Merciless as it was, the 20th century did leave behind some pleasant ghosts amidst the carnage of technological development, such as the spirits of vaudeville and cabaret. Decades after its Golden Age and long after cinema ascended to the entertainment throne, vaudeville’s influence, if not its classical form, is unmistakable in today’s media. I remember two TV shows I used to watch with my parents, both of which were variety shows that clearly harkened back to the old days. The first was the BBC’s Paul Daniels’ Magic Hour. There were plenty of grand illusions and classical magic tricks by the master magician himself, often delivered with the memorable catchphase “You’ll like it…not a lot, but you’ll like it,” as well as a variety of fun acts ranging from ventriloquists and illusionists to quirky performers like a man who played his wife like a flute (don’t get any funny ideas). Second was The Muppets Show, before the trend of focusing on behind-the-scenes and muppets-in-the-world shenanigans. The clever spoofs, funny songs, guest stars, and energetically choreographed song-and-dance numbers all proved stimulating to my imagination and sense of whimsy.
Magic Mondays at the Odyssey Theatre embraces the best of vaudeville and cabaret, confirming once again the value of live entertainment in the recorded era. “There is a market in Los Angeles for a cabaret-style magic show,” says the show’s producer, Michelle Grant. “The Magic Castle is great, but it’s exclusive. Magicopolis in Santa Monica doubles as a store, and there isn’t a lot in the way of variety over there. Both are more formal experiences. But Magic Monday is accessible to everyone. We are so pleased to be at the Odyssey Theatre. We hope to introduce a lot of magicians to audiences in a way that hasn’t been done before.”
The evening I attended featured recipients of multiple awards from the Magic Castle. Tom Ogden delivered masterful presentations of classic rope and ring tricks, while John Carney displayed exquisite and startling sleight-of-hand mastery. Pop Haydn, in the guise of an old-time snake oil salesman, offered teleportation tricks and illusions involving “magnetized” water. Albie Selznick, currently performing in Smoke and Mirrors at the Odyssey, framed the evening with one of those mentalist tricks involving audience participation and a locked box suspended above the stage, revealed to contain…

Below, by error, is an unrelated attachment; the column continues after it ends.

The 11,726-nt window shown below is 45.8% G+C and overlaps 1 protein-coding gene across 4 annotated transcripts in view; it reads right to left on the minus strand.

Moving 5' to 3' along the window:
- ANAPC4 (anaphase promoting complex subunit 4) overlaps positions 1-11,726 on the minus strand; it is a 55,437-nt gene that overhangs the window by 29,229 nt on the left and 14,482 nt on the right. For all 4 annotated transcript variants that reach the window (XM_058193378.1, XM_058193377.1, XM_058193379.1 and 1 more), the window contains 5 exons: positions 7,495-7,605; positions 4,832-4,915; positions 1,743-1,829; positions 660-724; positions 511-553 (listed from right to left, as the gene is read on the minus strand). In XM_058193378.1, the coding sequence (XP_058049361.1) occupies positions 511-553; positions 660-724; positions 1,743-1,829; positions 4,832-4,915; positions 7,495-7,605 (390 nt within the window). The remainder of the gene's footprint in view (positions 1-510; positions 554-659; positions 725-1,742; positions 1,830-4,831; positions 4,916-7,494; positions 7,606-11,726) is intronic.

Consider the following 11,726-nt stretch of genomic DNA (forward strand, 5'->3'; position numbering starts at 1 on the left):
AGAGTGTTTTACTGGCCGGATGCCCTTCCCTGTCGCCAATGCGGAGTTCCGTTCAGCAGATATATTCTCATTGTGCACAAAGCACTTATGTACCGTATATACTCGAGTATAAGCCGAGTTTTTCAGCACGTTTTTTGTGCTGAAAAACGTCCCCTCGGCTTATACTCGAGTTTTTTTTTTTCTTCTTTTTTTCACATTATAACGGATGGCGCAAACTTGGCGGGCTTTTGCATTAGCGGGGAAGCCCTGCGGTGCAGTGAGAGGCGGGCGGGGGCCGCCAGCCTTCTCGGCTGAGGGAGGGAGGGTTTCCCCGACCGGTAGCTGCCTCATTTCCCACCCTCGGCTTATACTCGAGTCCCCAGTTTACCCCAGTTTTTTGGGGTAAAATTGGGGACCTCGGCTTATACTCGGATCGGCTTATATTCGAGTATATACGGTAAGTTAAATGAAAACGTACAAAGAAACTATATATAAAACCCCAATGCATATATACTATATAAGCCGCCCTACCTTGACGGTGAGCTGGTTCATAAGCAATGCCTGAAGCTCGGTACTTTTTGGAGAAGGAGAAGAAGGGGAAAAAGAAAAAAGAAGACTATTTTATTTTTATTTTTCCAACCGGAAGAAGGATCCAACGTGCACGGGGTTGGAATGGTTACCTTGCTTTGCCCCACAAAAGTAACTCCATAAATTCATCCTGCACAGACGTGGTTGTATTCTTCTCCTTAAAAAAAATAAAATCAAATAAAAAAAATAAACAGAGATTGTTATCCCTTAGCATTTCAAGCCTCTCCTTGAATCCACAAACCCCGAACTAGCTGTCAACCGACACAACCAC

It was all gloriously and often hilariously mystifying. A reminder of the pure delight I took in watching the Paul Daniels Magic Hour, shows in Vegas, and performances at the Magic Castle.
“Burgundy Kate’s” performance was the sole curiosity in the evening’s program, through no fault of the lovely actress Angie Hobin. She has all the attractive qualities one could hope for in a burlesque dancer, a charming stage presence, sex appeal, personality galore, and vivacity. But as the evening was billed as family-friendly entertainment, the incongruity of burlesque was underlined by theatre staff extracting children from the audience for a return after the act. The resulting mood spoiler was unfair to both performer and audience, not to mention the kids who were singled out. Ms. Hobin was deprived of a fully engaged audience, while the audience seemed too bewildered to relax into the performance. People cheered the cute routine, but with the sort of restraint one imagines comes from fear of what their spouses or dates might think. The lesson is: Either put on a show for adults or think of the kids. There’s little magic in confused programming.
But never mind that: Magic Mondays is a much-needed addition to the theatrical calendar. With high-calibre talent like Max Maven, mentalist extraordinaire, in the rotation, there’s sure to be a dazzling experience whatever program you happen to get on any of the remaining Monday performances. Highly recommended, especially since Magic Mondays’ greatest trick is to make ennui disappear.
For show information,performance times, and tickets, visit www.magicmondayla.com.